Its most unusual feature is an air suspension system which can be lowered right down to provide a stable firing platform, or to allow the vehicle to fit into a Chinook helicopter.
Out on the road, the suspension can be raised to give a ground clearance of 380 mm.
Combined with the Jackal’s 6.7-litre Cummins straight-six diesel Engine, this provides outstanding off-road mobility.
When Autocar magazine test-drove the Jackal, they compared it to the “indomitable, go-anywhere feel you get from a Land Rover Defender,” only the Jackal was “ten times better.”
This all-terrain capability means it can avoid commonly-used routes which are more likely to be mined.
The Jackal replaces the Snatch Land Rover, and scores over it in the crucial area of protection, especially against mines.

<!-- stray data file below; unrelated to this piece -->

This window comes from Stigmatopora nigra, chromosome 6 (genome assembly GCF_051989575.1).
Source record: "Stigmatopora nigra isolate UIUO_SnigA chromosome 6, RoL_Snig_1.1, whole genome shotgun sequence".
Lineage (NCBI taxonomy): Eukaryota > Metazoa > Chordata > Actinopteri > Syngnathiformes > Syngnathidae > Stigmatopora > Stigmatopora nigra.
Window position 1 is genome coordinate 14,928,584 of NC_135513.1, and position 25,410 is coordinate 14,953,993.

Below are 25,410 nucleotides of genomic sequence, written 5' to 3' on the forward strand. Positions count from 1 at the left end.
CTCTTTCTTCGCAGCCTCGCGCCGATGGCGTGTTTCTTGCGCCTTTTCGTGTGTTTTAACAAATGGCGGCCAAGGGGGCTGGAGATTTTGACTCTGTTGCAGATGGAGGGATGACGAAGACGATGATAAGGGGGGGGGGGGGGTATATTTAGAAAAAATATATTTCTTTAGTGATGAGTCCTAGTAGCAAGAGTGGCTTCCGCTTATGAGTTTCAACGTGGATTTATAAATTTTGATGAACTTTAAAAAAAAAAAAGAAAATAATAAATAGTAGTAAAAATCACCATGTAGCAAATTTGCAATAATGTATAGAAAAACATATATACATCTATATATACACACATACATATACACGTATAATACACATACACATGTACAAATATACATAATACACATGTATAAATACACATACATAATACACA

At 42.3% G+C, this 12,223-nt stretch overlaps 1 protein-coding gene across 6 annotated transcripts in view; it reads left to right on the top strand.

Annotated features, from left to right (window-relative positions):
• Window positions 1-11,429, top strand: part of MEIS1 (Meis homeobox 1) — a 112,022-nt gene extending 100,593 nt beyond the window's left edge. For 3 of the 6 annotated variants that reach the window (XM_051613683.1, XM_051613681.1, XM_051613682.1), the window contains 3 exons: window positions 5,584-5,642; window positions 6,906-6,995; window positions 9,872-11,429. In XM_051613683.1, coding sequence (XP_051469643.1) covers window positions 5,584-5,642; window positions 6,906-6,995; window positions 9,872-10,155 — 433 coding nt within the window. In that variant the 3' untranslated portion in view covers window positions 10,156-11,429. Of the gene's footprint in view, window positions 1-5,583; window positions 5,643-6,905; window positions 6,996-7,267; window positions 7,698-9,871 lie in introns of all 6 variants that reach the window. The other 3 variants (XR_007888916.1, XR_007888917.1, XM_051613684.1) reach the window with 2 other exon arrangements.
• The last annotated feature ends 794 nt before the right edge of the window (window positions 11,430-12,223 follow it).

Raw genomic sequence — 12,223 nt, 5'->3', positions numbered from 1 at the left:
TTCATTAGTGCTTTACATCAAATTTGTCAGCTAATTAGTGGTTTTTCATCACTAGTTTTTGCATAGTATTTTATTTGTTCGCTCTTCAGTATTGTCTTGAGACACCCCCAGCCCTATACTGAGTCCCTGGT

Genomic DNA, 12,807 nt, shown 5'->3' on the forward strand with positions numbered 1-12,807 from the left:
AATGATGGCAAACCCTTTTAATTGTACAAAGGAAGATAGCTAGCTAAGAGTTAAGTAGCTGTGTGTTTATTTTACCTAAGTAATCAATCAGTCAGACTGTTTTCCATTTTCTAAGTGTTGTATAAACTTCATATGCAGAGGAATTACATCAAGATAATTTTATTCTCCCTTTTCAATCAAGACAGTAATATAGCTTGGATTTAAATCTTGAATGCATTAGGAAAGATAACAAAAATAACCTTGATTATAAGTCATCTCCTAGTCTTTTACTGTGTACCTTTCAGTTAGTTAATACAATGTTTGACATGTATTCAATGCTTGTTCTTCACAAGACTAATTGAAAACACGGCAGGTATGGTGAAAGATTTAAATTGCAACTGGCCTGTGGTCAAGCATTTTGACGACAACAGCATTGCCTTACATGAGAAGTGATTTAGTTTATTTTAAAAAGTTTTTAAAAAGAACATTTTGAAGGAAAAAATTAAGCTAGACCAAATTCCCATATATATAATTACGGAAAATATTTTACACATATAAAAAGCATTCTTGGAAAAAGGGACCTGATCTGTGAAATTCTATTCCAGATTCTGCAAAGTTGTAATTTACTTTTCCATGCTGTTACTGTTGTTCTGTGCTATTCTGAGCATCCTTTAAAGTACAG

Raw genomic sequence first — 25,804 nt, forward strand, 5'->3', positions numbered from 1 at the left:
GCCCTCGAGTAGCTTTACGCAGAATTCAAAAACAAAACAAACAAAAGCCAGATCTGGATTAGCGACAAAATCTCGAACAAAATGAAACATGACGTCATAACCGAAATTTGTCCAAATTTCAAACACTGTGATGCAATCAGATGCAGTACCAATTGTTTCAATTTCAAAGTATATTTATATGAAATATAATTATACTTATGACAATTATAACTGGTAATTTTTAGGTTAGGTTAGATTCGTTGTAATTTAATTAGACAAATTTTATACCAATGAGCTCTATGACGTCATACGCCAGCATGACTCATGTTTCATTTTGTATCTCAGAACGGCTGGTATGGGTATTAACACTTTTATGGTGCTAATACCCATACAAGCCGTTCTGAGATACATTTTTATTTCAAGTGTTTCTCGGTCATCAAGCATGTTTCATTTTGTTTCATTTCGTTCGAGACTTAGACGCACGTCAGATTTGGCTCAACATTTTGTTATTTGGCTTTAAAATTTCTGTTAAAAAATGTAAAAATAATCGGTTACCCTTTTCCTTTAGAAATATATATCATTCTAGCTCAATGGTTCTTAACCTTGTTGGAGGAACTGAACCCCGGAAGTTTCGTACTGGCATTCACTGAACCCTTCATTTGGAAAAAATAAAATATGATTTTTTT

The first mine-resistant vehicles were developed by South Africa in the 1960s to counter the same type of threat experienced in Iraq and Afghanistan today.
After extensive testing of different designs, they found that the blast from a mine could be effectively re-directed by having an elevated chassis and a V-shaped hull rather than a flat one.
The Jackal has mine protection built in, though as can be seen from its relatively low profile, the hull design is not as extreme as the US MRAP vehicles or the original South African Buffel which looks like a boat on wheels.
In addition to its mobility and protective features, the Jackal also boasts significant firepower.
There’s a General-Purpose Machine Gun for crew protection, plus either a Heavy Machine Gun or a Grenade Machine Gun as the main weapons system. This is mounted in a gun ring giving a 360-degree field of fire.